This open textbook was created with the support of an ALG Textbook Transformation Grant. Topics include art integration, music integration, physical education / dance integration, and the theoretical foundations of arts integration in education
Children, Families, Schools, and Communities is introductory text in the field of Child and Family Studies. It provides a lens for understanding the evolving definition of “family” through socially constructed and ecological theory frameworks. It promotes strategies for culturally sustaining and deeply collaborative relationships between families, schools, and communities through the use of home-grown advocacy strategies based on community-driven data. Children, Families, Schools, and Communities is an adapted OER text from Rebecca Laff’s and Wendy Ruiz’s Child, Family, and Community.
This book is intended for use by future teachers, written from the perspective of students who have taken Science Methods II. The student authors gathered and created resources to help prospective elementary cience teachers better understand science and feel confident in your abilities as a future teacher.
This book is divided into five parts which align with the Science Methods II course:
Course Materials and Pedagogy
Within each part, the material is broken down into smaller chapters. Here you will find written explanations, video links, glossary terms, key takeaways, and practice quizzes to help you understand the material. This book is designed to be a flexible resource; use it as much or as little as you need throughout the course.
This course is intended for prospective and practicing elementary and middle school teachers. By exploring physical phenomena in class, you will learn science in ways in which you are expected to teach science in schools or in informal settings such as afterschool programs, youth group meetings, and museum workshops. This course also is appropriate for general science students and others interested in exploring some of the physical phenomena underlying global climate change.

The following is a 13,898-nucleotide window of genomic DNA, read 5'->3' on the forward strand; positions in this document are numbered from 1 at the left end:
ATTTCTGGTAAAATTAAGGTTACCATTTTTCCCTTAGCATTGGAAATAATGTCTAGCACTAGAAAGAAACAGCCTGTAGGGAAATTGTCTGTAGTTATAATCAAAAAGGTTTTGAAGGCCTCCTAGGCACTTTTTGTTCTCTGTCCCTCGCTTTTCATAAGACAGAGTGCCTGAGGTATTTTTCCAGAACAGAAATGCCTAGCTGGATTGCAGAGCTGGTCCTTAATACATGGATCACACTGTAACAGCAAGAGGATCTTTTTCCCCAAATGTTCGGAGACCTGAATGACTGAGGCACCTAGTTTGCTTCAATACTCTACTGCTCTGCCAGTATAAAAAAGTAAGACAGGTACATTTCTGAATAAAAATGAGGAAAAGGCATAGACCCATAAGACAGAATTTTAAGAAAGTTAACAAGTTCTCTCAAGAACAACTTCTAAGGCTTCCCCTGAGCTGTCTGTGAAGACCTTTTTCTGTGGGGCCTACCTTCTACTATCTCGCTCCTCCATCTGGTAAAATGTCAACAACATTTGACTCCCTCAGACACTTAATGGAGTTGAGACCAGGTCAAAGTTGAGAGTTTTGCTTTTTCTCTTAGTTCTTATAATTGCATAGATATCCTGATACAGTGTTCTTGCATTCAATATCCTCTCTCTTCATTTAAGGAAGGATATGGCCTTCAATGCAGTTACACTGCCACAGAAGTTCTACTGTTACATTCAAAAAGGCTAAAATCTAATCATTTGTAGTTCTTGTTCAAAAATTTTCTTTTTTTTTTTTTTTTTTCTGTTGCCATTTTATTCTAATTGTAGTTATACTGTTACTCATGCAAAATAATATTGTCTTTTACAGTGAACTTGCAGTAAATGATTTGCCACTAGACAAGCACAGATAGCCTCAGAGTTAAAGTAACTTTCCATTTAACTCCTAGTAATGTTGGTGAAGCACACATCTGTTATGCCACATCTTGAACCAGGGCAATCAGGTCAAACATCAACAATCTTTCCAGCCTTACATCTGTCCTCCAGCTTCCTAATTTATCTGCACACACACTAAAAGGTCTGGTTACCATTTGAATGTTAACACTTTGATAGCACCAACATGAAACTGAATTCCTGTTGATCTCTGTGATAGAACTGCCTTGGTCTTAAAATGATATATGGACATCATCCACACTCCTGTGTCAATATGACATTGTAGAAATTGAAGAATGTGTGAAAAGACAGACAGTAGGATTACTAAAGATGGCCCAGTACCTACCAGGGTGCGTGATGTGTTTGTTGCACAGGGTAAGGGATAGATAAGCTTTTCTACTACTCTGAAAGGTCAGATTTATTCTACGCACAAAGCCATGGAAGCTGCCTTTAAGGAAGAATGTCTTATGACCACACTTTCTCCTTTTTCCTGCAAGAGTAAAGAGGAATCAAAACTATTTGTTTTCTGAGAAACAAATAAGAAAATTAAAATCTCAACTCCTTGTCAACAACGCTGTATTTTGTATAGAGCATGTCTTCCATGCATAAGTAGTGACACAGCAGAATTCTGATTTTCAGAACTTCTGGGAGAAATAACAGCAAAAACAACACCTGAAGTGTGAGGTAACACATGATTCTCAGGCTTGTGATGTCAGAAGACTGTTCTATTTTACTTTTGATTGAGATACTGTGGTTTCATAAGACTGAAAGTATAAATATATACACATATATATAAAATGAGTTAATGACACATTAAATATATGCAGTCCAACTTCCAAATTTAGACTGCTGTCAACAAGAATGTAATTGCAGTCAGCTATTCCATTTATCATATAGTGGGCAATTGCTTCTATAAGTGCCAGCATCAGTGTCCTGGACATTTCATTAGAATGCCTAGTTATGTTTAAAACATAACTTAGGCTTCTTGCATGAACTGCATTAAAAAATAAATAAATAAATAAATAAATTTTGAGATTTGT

Book Description: Higher education and PreK12 are vastly different domains. Well-intended, collaborative relationships do not always result in hoped-for creation of useful and reusable learning materials for PreK12 classrooms, nor of effective partnerships. This toolkit is designed to address known gaps in knowledge and practice which limit the development of generative relationship-building processes between higher education faculty and PreK12 educators. The toolkit which is part of the Scholarly Communication Notebook and is intended to prepare and position practicing and future academic librarians and interested higher education faculty, staff, and students consulting with librarians to address these gaps related to outreach to PreK12, and expand use and re-usability of learning resources through informed practices regarding copyright, open-licensing, and accessibility. Designed for use in formal graduate-level library and information science courses and relevant for self-study by academic librarians already in practice, this toolkit includes videos, presentations, transcripts, activities, guides, assignments, and assessment tools for learning and delivery by librarians to faculty and students in higher education, and for use by interested instructional designers, other faculty, staff, and graduate students seeking to improve their service to PreK12 educators.